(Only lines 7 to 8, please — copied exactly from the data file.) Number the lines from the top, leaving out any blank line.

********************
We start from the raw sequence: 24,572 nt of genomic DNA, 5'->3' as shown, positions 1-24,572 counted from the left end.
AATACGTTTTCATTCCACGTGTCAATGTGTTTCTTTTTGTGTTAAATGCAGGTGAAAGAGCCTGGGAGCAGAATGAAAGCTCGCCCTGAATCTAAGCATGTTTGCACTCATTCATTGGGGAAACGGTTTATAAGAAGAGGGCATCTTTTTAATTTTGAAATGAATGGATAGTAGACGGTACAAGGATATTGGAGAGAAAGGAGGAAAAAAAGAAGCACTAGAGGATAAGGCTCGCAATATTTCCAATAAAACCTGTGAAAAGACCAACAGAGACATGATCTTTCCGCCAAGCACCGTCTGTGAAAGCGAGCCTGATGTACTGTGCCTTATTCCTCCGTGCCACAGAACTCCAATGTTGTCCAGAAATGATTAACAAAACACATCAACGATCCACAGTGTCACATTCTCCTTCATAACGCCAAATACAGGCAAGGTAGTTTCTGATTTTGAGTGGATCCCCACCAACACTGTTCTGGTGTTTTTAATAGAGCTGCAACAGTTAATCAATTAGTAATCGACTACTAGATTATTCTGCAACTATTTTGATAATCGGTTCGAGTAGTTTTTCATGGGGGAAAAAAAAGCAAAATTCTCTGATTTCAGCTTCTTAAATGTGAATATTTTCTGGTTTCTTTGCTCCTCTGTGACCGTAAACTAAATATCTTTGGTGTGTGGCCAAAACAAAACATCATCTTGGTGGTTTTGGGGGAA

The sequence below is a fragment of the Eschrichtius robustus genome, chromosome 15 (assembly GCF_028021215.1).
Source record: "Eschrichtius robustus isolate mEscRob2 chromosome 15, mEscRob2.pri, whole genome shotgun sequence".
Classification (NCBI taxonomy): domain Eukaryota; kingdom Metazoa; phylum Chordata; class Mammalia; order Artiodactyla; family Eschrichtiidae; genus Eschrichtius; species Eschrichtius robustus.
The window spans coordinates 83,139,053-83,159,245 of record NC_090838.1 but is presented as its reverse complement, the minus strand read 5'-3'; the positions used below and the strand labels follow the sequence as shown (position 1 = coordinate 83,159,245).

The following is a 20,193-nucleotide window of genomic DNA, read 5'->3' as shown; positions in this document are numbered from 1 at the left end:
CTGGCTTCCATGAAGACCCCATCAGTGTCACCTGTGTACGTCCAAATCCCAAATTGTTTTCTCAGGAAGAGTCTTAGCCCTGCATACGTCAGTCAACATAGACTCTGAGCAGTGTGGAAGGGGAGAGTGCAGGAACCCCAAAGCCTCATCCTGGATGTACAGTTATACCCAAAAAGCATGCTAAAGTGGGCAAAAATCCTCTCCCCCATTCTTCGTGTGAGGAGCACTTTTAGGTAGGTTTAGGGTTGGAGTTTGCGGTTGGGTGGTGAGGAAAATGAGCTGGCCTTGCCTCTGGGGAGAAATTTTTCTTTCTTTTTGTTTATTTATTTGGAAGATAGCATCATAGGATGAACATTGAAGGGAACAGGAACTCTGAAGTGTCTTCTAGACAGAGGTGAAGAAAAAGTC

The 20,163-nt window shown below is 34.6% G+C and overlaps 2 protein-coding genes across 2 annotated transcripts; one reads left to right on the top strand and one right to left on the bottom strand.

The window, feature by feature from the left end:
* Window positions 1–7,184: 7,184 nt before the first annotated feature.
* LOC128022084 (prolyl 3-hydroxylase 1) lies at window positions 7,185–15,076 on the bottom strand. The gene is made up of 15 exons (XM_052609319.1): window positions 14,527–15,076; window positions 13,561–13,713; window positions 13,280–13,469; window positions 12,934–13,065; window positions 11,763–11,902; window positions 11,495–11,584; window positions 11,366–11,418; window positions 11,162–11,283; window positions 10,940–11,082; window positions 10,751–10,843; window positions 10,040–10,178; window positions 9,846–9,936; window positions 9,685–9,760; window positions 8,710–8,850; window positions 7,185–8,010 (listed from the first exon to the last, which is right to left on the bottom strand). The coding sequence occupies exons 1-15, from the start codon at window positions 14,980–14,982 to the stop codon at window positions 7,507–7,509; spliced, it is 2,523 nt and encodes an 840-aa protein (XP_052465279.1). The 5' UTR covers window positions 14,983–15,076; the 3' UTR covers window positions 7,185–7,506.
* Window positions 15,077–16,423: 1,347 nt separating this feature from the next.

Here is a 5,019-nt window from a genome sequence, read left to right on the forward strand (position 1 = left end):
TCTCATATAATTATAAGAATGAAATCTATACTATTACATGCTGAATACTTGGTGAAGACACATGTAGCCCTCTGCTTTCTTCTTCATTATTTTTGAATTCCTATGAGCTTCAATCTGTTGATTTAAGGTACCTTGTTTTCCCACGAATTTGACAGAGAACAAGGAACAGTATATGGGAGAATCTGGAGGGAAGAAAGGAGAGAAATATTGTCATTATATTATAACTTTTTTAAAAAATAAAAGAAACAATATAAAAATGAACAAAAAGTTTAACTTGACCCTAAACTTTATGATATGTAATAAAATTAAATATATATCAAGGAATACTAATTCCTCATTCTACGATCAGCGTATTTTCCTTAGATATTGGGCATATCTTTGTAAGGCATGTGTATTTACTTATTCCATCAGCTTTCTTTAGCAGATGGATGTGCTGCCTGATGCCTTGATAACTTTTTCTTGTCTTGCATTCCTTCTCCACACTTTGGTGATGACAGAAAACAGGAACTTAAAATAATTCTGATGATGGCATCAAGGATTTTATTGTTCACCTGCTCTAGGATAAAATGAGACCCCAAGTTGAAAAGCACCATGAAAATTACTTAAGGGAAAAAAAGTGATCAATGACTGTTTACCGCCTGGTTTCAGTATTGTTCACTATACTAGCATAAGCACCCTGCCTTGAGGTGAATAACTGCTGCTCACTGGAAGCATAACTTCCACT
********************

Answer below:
The following is a 20,193-nucleotide window of genomic DNA, read 5'->3' as shown; positions in this document are numbered from 1 at the left end:
CTGGCTTCCATGAAGACCCCATCAGTGTCACCTGTGTACGTCCAAATCCCAAATTGTTTTCTCAGGAAGAGTCTTAGCCCTGCATACGTCAGTCAACATAGACTCTGAGCAGTGTGGAAGGGGAGAGTGCAGGAACCCCAAAGCCTCATCCTGGATGTACAGTTATACCCAAAAAGCATGCTAAAGTGGGCAAAAATCCTCTCCCCCATTCTTCGTGTGAGGAGCACTTTTAGGTAGGTTTAGGGTTGGAGTTTGCGGTTGGGTGGTGAGGAAAATGAGCTGGCCTTGCCTCTGGGGAGAAATTTTTCTTTCTTTTTGTTTATTTATTTGGAAGATAGCATCATAGGATGAACATTGAAGGGAACAGGAACTCTGAAGTGTCTTCTAGACAGAGGTGAAGAAAAAGTC